Labour housing spokeswoman Pauline McNeil said: “These figures are disgraceful and should prompt hard questions inside the government.

“It is clear that the systematic problems that lead to homelessness are not being tackled and that’s before we consider the impact of the SNPs £1.5 billion worth of cuts to councils since 2011.

“These cuts threaten vital services and mean people fall through the cracks because they aren’t getting the support they need.

“Labour has a plan to fix our housing crisis and tackle homelessness, by ensuring councils have the funding they need to support vulnerable people, reforming the private rented sector and building more homes for social rent.”

The report also indicated the number of children in temporary accommodation increased by 245 as of September 2018 – a rise of 4% to 6,826.

Figures indicated there were 10,955 households in temporary accommodation, an increase of 56 households on the previous year.

Scottish Liberal Democrat housing spokeswoman Caron Lindsay described the number of children living in temporary accomodation as “intolerable”.

Ms Lindsay said: “Both governments have failed these families – the SNP by failing to build thousands of homes promised for social rent, the Tories by cruel cuts to social security which have left them at greater risk of eviction and homelessness.

“It’s time they got to grips with the housing crisis. We need to see social renting re-established as a long-term option, incentives to bring the thousands of long-term empty homes back into use and dignity and fairness at the heart of the social security system.”

The rise in applications for homelessness across Scotland is appallingScottish Conservative MSP Graham Simpson

Scottish Greens housing spokesman Andy Wightman MSP said: “Today’s statistics paint a worrying trend of what’s happening for individuals and families experiencing homelessness across Scotland.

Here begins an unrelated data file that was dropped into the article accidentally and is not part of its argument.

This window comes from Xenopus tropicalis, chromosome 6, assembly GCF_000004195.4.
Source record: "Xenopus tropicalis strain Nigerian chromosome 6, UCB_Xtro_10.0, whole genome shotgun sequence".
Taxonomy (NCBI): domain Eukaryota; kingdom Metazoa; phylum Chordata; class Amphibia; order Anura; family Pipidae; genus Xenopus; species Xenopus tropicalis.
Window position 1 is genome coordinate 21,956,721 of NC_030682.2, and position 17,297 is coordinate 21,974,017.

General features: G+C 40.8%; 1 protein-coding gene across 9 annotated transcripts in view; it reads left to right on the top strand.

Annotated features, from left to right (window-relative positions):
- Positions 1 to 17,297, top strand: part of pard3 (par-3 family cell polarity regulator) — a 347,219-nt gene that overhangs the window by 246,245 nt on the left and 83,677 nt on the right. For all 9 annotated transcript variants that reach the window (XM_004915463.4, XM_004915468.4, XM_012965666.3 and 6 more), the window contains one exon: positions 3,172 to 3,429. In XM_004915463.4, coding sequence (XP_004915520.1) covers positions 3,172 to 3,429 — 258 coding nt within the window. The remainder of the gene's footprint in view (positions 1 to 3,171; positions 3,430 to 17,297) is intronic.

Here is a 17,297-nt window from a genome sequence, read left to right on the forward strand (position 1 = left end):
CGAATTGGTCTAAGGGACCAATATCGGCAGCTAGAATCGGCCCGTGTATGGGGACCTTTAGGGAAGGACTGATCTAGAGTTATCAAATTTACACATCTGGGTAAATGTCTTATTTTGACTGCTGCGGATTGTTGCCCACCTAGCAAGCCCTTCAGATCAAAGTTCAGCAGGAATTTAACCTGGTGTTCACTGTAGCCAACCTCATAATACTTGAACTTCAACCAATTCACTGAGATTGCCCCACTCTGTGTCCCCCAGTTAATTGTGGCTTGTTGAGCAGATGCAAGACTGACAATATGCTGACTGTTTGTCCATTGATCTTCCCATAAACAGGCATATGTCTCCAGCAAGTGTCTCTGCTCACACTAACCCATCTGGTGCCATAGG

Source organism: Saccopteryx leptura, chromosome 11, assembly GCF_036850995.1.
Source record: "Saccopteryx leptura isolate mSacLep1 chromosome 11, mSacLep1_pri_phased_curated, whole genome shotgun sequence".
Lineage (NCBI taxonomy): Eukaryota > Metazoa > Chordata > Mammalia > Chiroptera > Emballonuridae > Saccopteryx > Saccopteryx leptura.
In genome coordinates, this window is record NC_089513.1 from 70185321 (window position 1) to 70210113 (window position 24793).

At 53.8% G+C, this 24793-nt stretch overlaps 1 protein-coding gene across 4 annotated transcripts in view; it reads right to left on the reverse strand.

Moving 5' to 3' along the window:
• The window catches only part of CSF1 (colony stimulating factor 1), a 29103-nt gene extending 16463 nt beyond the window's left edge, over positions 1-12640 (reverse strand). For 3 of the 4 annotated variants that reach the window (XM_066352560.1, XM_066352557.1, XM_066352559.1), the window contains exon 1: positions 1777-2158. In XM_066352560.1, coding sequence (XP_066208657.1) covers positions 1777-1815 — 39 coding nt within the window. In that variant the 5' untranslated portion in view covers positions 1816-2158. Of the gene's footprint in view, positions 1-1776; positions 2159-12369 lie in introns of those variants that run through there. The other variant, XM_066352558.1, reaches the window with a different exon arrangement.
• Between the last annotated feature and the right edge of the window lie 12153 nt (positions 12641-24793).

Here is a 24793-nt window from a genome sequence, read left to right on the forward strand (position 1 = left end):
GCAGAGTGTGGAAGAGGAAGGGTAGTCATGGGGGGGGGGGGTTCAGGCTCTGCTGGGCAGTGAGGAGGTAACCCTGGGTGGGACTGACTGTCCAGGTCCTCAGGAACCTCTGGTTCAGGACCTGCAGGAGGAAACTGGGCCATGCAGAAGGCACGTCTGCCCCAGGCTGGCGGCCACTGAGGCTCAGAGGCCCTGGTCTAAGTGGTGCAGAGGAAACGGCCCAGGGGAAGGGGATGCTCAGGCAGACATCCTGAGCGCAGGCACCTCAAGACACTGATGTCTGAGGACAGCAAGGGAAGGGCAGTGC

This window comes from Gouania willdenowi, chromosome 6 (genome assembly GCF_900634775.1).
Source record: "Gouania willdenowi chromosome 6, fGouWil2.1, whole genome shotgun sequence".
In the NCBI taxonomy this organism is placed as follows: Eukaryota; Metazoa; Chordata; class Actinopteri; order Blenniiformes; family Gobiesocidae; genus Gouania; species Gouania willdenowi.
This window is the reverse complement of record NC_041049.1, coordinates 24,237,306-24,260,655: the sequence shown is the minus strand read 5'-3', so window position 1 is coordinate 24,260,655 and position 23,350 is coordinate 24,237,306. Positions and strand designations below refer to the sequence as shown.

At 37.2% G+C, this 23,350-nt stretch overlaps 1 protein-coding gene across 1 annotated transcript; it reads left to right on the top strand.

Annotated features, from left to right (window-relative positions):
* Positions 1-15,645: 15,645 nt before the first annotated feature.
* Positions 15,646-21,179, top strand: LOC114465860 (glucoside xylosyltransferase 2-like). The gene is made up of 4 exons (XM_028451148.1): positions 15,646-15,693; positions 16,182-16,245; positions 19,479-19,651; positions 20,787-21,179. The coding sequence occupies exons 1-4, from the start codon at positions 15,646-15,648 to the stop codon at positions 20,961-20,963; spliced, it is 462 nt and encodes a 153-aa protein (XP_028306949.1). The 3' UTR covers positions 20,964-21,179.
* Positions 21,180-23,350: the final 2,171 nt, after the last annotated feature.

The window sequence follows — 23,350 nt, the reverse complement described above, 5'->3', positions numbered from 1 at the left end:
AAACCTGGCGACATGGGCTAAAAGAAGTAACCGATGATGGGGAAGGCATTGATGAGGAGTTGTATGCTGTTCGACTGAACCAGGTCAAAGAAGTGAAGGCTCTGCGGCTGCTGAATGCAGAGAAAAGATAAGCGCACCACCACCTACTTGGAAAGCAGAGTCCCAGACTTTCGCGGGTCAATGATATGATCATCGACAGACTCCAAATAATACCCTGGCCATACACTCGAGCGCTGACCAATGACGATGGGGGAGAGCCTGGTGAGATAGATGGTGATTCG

“It’s simply a national disgrace that the number of children living in temporary accommodation has increased by 4%.

“Temporary arrangements can often be inappropriate and can affect the health and wellbeing of children and families.

“While the Scottish Government have recently made concerted efforts to tackle homelessness, their ambitions must be matched with appropriate funding and support for our most vulnerable of citizens.”

Scottish Conservative housing spokesman Graham Simpson said: “The rise in applications for homelessness across Scotland is appalling and the SNP government must address the issue.

“Homelessness and housing supply are intrinsically linked and the SNP has failed to meet manifesto commitments on building affordable housing. We need to do more to address homelessness in Scotland.

“No-one should be left without a roof over their head, which is why we are determined to end rough sleeping and respond to the causes of homelessness.

“The future direction of this issue in the coming years in Scotland depends on the policy implementation of the SNP and future Scottish Government legislation.”

PA